Mourning brooch

Mourning brooch
Title
Mourning brooch
Date 
ca. 1851
Medium 
Gold, glass, hair, seed pearls
Dimensions 
Overall: 7/16 x 15/16 x 5/8 in. (1.1 x 2.4 x 1.6 cm)
Description 
Gold brooch with hair encased in glass and decorated with seed pearls.
Credit Line 
Gift of Ann K. Saxton
Object Number 
2008.17
Inscriptions 
Engraved, "B. McEvers/Died July 15/1851./Aged 53 years"
Gallery Label 
This brooch was initially owned by Jane Erin Emmet McEvers (1802-90), the daughter of Irish patriot and immigrant Thomas Addis Emmet (1764-1827), who was living in the United States by 1804. Jane E. Emmet probably immigrated to the United States with her father in 1804, and in 1825 married Bache McEvers (1798-1851), a New York City merchant and president of the New York Insurance Co. Although there is no surviving family documentation related to the purchase or receipt of the brooch, the engraved inscription suggests that it was acquired and worn by Jane McEvers following the death of her husband in Paris in 1851. In keeping with nineteenth-century mourning ritual, it is probable that the encased hair belonged to Bache McEvers. Jane McEvers' father, Thomas Addis Emmet became a prominent New Yorker soon after his arrival in the United States. According to an 1827 obituary, Emmet was originally trained as a physician but became a lawyer in Ireland prior to involvement in a 1798 Irish uprising. Upon arrival in New York, Emmet became an influential lawyer within the state, served as a state Attorney General in 1812, and was associated with figures such as DeWitt Clinton and Cadwalader Colden.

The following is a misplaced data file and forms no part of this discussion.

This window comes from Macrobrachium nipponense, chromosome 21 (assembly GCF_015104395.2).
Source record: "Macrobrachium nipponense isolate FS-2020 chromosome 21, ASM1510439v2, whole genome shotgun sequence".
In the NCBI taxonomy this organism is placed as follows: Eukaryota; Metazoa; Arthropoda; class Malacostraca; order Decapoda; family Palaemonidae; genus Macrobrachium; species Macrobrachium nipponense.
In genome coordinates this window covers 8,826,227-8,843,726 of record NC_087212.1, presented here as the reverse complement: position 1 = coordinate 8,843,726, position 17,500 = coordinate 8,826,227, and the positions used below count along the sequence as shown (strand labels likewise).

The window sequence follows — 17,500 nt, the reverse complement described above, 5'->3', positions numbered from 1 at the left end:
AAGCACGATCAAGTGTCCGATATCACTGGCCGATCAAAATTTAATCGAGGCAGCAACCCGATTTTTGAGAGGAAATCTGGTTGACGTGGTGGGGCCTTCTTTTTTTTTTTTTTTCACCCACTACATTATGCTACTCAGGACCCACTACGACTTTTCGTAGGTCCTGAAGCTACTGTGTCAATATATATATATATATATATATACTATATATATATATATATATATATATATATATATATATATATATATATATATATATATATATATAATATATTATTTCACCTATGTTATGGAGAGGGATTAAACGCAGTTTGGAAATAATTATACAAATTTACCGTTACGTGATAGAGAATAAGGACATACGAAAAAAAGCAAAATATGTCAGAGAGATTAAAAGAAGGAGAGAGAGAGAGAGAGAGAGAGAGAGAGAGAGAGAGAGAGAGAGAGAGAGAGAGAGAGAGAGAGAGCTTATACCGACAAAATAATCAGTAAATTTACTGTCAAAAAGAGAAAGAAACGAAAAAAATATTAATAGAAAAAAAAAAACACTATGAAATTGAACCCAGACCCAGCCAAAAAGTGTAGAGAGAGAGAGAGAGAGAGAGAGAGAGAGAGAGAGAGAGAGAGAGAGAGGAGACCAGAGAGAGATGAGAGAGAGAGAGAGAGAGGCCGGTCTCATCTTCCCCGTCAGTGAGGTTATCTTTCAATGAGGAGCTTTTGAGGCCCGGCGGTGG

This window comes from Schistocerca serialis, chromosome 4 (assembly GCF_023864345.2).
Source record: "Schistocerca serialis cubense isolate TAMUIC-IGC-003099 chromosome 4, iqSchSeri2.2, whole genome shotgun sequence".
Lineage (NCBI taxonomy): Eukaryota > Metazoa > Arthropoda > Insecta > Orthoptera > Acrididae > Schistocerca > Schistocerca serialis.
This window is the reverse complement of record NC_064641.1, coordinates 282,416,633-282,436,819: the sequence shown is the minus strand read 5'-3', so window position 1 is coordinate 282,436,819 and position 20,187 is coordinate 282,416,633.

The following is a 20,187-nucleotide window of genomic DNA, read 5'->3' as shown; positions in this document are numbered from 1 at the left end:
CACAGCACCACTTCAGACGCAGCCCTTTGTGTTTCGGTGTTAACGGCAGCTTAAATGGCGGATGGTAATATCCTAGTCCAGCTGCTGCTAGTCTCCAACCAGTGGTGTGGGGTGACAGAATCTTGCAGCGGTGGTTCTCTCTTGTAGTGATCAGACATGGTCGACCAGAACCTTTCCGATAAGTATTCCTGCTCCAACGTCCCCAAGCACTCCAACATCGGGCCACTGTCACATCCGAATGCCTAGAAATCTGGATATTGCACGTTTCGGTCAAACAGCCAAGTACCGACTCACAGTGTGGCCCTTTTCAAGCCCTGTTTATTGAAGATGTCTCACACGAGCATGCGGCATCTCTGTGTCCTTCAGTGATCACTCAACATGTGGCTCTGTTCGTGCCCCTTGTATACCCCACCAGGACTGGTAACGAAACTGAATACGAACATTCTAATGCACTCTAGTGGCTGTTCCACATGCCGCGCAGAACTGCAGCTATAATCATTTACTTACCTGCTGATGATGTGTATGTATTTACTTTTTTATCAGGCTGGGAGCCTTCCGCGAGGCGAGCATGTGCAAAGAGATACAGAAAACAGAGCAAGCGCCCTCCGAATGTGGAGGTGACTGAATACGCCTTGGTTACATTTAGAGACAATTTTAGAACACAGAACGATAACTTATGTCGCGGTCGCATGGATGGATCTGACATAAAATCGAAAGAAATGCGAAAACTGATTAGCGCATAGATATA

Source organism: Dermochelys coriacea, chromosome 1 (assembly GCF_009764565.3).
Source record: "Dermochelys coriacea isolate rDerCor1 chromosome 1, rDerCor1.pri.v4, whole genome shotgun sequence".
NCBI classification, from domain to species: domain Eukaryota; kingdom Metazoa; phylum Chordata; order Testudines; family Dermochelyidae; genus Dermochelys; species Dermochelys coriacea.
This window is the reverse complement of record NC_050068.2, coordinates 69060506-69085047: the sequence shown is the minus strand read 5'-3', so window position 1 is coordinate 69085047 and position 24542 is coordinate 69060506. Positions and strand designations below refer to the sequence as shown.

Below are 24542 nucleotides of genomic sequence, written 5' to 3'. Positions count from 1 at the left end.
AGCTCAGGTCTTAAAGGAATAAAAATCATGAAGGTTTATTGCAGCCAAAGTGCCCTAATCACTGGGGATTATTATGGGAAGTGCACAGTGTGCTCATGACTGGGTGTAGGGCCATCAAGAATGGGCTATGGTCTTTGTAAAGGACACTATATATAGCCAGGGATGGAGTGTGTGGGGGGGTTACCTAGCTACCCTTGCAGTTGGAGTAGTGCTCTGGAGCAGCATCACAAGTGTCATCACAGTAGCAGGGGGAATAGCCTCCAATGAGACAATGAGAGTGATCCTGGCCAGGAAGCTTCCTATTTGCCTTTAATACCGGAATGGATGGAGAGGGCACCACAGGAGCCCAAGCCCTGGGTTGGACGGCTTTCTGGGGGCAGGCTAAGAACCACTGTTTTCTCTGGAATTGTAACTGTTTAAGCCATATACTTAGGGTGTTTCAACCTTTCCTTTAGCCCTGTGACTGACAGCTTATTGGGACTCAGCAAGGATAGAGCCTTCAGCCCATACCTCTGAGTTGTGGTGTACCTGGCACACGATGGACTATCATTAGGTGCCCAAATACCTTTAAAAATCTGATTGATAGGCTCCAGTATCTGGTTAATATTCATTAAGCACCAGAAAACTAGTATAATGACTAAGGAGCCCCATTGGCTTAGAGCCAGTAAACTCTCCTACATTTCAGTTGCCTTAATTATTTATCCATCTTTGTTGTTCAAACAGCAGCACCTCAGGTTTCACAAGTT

Provenance 
This brooch was donated to the Historical Society by a great-granddaughter of Jane Erin and Bache McEvers, and descended, with the exception of the last generation, nearly directly from its original owner. From Jane E. McEvers, it initially passed to her daughter, Jeanette Emmet McEvers Whitlock (1826-84), through to her daughter, Jeanette Emmet Whitlock Renshaw (1891-1985), to Jeanette Whitlock Renshaw (1920-2006), a second cousin of the donor. It is uncertain if the donor was given the piece prior to the latter Renshaw's death, but reseach indicates that she left no direct heirs.
Due to ongoing research, information about this object is subject to change.
Creative: Tronvig Group